Suzanne Bond (301) 851-4070
Lyndsay Cole (970) 494-7410
Washington, Oct. 7, 2014 - The U.S. Department of Agriculture’s (USDA) Animal and Plant Health Inspection Service (APHIS) today highlighted it is implementing its Federally Recognized State Managed Phytosanitary (FRSMP) program.
The program, which was effective as of October 1, 2014, establishes a process to Federally recognize certain state-managed plant pest programs. It aligns plant health (phytosanitary) protection actions taken against certain plant pests when they are found in a consignment of goods imported into the United States with control actions taken against these same pests when they are detected in interstate commerce. It promotes greater consistency in plant health safeguarding actions taken against plant pests, whether those pests arrive at U.S. ports of entry or are moving interstate.
By coordinating certain U.S. plant pest restrictions related to both importations and interstate movement, APHIS can better support and strengthen State-managed phytosanitary programs.
“By better harmonizing our import and interstate requirements, we strengthen our ability to advocate for safe, fair and reciprocal treatment of U.S. exports by our trading partners,” said Osama El-Lissy, Deputy Administrator of APHIS’ Plant Protection and Quarantine (PPQ) program. “The program also gives us the opportunity to remove entry requirements for pests that APHIS and individual states no longer consider a risk. APHIS, in close collaboration with states, has already identified 74 pests (as of June 2, 2014) that no longer require Federal control action at U.S. ports of entry because they are now established in the United States and unlikely to seriously harm the U.S. environment or the economy. Importers will benefit from this elimination of unnecessary import requirements.”
For a plant pest to be considered in the FRSMP program, it must be one that is not currently regulated by APHIS or one that APHIS is in the process of phasing out of a Federal program, and the plant pest must be of limited distribution within the United States. If a pest is regulated under the FRSMP program and it is detected in a shipment arriving at a U.S. port of entry, a U.S. Customs and Border Protection Agriculture Specialist or APHIS Plant Protection and Quarantine Officer may impose some control action in reference to that pest. For example, the specialist or officer may issue an Emergency Action Notification (EAN; PPQ Form 523) to the importer ordering that phytosanitary mitigation actions be taken. Such control actions depend on the specific FRSMP requirements related to the pest and may include mitigation treatment (for example, fumigation), possible re-direction to a non-FRSMP State, re-exportation, or destruction of the shipment as a last resort. APHIS will impose the least restrictive action it considers appropriate. The EAN would also include a link to the FRSMP program website, where the importer can find detailed information about the likely required mitigations for FRSMP pests.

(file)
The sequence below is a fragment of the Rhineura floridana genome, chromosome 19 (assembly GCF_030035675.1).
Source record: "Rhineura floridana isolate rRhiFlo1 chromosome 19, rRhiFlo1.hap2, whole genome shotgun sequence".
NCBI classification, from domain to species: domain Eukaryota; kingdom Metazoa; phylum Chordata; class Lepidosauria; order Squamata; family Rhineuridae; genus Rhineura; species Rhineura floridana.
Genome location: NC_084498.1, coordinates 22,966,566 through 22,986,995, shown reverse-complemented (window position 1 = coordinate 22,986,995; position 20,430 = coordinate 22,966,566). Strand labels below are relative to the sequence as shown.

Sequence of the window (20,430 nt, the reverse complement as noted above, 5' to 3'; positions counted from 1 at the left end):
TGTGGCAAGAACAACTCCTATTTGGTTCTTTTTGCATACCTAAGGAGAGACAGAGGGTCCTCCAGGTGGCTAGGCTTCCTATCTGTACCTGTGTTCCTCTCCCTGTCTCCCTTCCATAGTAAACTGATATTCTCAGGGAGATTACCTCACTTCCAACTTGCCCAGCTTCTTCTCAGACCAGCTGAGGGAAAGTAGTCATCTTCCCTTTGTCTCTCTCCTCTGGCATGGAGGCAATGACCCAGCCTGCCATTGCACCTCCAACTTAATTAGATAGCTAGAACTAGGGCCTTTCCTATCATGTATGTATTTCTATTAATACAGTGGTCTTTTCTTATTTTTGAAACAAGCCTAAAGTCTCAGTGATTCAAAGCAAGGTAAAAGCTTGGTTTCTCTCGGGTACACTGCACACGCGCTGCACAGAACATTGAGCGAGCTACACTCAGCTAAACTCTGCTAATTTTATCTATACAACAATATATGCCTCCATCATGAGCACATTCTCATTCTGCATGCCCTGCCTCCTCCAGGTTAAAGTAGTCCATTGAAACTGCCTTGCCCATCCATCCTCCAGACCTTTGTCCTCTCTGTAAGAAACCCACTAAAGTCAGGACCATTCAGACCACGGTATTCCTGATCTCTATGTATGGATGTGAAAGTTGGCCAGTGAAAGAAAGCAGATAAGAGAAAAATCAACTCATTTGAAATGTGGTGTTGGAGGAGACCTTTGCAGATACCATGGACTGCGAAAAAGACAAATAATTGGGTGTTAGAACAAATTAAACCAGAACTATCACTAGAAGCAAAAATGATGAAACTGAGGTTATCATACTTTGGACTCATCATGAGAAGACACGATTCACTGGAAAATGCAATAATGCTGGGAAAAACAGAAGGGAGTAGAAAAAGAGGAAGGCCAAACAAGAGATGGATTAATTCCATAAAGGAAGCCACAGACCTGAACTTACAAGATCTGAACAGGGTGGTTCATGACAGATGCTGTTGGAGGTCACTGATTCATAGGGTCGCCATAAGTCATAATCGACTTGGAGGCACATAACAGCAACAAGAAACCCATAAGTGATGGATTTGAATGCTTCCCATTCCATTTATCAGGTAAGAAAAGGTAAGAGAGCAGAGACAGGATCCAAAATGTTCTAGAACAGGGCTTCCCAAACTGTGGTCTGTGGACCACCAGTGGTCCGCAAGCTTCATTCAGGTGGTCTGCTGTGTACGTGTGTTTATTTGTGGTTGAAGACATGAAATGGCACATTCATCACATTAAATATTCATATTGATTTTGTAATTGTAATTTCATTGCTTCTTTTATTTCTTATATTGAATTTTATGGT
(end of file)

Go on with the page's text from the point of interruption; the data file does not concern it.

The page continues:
APHIS will, within resources available, accept and consider petitions from States interested in participating in the FRSMP program, namely, in obtaining Federal recognition of a state-managed phytosanitary program for a particular plant pest of concern to that state. APHIS will evaluate each state petition using rigorous criteria. States must provide detailed information about the absence or limited distribution of a pest of concern in their state, the pest’s pathways and likelihood of introduction, potential economic and environmental harm that the pest of concern may cause, and a state regulatory program for the pest that includes monitoring, surveillance and control methods.
On October 1, 2014, APHIS published a notice in Federal Register announcing the establishment of the FRSMP program. That notice can be accessed online at www.regulations.gov/#!documentDetail;D=APHIS-2013-0086-0001. Additional information about the FRSMP program, including questions and answers for States and industry, is available on the APHIS Web site at www.aphis.usda.gov/frsmp.
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